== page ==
The Facebook Ad Boycott… Good Intentions, Questionable Impact

They made their point – loud and clear – and now what? Last month’s Facebook ad boycott, designed to force the social platform to better police their site for hate speech and disinformation, is waning. Some brands are coming back, if cautiously, while others are still undecided on their next steps.

The boycott certainly sent a powerful social message – but did it make a big enough dent to truly force long term change? Perhaps not, according to Seb Joseph in Digiday.

“While the social network didn’t share its earnings for the full month during its latest earnings call last week, it reported ad revenue for the first three weeks of July were in line with the rest of its 2020 year-on-year ad revenue growth rate of 10%,” Joseph writes. “In other words, despite the slew of advertisers that made a fuss about pulling their ads, Facebook’s ad business will continue to thrive — even as some of its biggest advertisers keep away.”

In other words, losing millions of dollars from key advertisers for a month or so didn’t make much of an economic impact. Yet it did force the social giant to address the issues, and take measures to appease advertisers, Joseph notes.

“For example, it tightened measures to protect immigrants, migrants, refugees and asylum seekers from hateful ads targeted at them, and took the decision to label content as ‘newsworthy’ that otherwise would be removed for violating Facebook’s policies,” Joseph writes.

“While the value of these measures is debatable — as evidenced by the boycott’s organizers announcing their ‘disappointment’ at Facebook’s unwillingness to commit to concrete solutions for addressing hate speech and misinformation on the platform — the social network has seemingly done enough to appease some of its detractors,” he continues.

North Face was one of the first big names to publicly support the #StopHateForProfit movement … and they are one of the first big names to return to advertising on Facebook.

“We are encouraged by the initial progress and recognize that change doesn’t happen overnight,” noted an email statement to Digiday. “That’s why we will continue to engage in dialogue with Facebook to hold them accountable for the actions they plan to implement. We intend to resume our working relationship with Facebook and Instagram in August, but have joined our parent company, VF Corporation, and other VF brands to create a coalition that will hold regular check-ins with the Facebook team to continually evaluate their progress and determine on an ongoing basis if they are a partner and platform that upholds our values.”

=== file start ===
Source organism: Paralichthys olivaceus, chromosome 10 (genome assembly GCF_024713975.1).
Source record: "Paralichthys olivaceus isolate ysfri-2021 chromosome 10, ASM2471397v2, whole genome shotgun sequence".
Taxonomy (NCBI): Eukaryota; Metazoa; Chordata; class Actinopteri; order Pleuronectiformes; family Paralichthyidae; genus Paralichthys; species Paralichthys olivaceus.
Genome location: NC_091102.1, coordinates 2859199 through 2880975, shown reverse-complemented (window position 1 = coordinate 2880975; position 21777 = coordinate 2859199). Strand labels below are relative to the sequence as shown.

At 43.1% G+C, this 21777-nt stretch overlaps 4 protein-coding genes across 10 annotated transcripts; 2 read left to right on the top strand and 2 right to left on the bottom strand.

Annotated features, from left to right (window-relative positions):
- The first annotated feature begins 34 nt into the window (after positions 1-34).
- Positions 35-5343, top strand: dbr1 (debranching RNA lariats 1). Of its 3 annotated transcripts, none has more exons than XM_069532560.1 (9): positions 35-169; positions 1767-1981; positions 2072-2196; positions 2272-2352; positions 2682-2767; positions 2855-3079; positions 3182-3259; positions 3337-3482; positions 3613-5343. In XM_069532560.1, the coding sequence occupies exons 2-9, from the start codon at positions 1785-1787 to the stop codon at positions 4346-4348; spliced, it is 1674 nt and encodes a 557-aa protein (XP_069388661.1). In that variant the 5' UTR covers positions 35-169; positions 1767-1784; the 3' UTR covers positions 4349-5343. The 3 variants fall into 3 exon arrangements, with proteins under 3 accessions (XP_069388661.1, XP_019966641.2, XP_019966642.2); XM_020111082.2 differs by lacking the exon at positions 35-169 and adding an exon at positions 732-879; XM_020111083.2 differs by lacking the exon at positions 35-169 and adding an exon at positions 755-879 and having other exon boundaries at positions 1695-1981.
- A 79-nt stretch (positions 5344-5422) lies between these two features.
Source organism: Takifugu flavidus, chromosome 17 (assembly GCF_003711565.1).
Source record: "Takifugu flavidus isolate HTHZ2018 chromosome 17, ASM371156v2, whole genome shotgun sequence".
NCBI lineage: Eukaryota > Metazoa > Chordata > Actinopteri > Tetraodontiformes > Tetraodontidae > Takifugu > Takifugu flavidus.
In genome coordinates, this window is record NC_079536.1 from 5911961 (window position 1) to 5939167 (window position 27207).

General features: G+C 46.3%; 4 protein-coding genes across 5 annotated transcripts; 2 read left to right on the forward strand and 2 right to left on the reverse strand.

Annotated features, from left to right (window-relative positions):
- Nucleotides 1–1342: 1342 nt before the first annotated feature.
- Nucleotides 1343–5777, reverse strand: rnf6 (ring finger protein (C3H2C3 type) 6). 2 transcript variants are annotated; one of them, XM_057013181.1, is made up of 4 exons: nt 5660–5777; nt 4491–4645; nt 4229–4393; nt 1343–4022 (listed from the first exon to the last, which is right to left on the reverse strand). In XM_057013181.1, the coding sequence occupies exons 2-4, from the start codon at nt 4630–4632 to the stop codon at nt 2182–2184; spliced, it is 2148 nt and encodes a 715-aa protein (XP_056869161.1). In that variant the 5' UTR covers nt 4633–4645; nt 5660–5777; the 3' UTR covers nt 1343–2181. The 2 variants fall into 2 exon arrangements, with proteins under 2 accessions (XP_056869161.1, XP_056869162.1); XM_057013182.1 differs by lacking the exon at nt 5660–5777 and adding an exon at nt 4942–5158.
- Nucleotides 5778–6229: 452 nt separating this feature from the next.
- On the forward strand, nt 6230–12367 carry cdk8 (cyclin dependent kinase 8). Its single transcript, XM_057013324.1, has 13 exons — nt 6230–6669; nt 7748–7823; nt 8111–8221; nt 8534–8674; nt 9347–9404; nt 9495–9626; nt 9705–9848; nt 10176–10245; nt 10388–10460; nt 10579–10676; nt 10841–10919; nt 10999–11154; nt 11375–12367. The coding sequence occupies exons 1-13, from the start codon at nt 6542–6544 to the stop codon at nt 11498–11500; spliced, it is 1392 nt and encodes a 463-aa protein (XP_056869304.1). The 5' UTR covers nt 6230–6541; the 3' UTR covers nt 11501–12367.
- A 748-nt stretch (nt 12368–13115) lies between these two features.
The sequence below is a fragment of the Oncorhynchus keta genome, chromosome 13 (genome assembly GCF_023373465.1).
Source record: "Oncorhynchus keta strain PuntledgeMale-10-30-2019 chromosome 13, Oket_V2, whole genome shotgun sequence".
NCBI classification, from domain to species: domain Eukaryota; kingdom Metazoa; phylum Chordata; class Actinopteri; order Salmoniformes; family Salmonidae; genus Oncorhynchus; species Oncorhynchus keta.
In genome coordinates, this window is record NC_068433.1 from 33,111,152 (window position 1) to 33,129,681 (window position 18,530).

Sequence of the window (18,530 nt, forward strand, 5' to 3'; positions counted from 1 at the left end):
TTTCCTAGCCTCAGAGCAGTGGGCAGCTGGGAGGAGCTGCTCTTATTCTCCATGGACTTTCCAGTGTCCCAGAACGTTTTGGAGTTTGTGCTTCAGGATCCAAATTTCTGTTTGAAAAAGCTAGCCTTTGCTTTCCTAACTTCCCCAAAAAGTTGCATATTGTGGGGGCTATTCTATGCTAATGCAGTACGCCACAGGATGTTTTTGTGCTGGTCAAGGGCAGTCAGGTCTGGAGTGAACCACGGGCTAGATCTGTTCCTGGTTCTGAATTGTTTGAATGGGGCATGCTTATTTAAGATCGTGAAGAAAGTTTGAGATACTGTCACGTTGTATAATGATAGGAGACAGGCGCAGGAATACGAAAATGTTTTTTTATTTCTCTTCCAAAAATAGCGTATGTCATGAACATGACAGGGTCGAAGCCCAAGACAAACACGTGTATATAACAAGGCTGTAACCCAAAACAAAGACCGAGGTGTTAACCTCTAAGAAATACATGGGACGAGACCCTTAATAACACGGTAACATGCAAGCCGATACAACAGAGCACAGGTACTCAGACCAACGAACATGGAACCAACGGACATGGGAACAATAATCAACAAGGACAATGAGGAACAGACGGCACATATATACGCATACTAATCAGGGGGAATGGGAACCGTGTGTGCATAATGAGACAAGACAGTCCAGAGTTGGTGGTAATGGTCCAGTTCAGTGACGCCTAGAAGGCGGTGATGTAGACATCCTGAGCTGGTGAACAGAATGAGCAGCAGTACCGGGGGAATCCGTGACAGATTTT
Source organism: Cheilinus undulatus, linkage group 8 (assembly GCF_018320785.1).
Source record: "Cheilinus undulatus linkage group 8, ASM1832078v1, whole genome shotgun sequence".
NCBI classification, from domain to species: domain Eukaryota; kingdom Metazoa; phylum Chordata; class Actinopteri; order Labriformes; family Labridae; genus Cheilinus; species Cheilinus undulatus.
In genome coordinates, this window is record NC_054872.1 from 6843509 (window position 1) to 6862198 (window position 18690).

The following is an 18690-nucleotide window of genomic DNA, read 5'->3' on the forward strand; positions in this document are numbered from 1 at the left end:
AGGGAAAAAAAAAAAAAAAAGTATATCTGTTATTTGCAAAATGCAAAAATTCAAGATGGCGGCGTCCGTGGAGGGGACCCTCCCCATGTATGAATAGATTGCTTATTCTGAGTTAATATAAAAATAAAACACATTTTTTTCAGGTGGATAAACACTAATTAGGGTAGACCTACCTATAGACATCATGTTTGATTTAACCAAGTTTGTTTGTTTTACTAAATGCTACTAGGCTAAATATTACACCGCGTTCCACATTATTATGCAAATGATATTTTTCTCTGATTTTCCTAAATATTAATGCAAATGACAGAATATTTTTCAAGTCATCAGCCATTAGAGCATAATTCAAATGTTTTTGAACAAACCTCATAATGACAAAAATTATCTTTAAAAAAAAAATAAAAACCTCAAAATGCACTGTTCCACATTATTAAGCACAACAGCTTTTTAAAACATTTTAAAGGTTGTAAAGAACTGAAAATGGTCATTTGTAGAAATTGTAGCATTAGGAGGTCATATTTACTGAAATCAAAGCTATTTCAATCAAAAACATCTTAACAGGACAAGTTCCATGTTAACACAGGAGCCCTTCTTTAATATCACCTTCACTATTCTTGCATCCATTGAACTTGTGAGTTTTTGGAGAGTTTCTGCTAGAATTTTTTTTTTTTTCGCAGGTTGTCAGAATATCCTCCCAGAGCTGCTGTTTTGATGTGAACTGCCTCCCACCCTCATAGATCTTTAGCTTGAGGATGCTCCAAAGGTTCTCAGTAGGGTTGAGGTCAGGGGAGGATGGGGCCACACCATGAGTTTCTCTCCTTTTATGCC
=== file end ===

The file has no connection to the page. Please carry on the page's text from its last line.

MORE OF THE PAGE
Others are calling out the returning brands as being detrimental to enacting long-term change. Some in the industry think the real damage here is not to Facebook, but to the idea of brands being able to force change on an ad platform with the size and scope of Facebook.

“The loser is the social movement itself,” Bob Regular, CEO of ad tech vendor Infolinks, told Digiday. “Facebook proved they would not move very far and there’s not one leverage point that can deter them except mass humiliation — which is unlikely since they control the central messaging platform that can humiliate them.”

Maybe it’s just all too exhausting, trying to move mountains like this when there are so many mountains facing us all. Maybe it’s futile to believe that a company like Facebook can be swayed to “do the right thing” until failure to do so becomes a significant liability.

Either way, brands still risk their reputation by advertising where they have little to no control over where those ads appear; Facebook’s brand safety measures just don’t measure up, and the changes put into place recently are more expedient than foundational.

While advertising budgets sway in the wind, I believe it’s still a great opportunity to publishers to help ad partners find a safe harbor. As I’ve said before, it’s time for publishers to recognize their ability to become essential, to both their readers and their ad partners.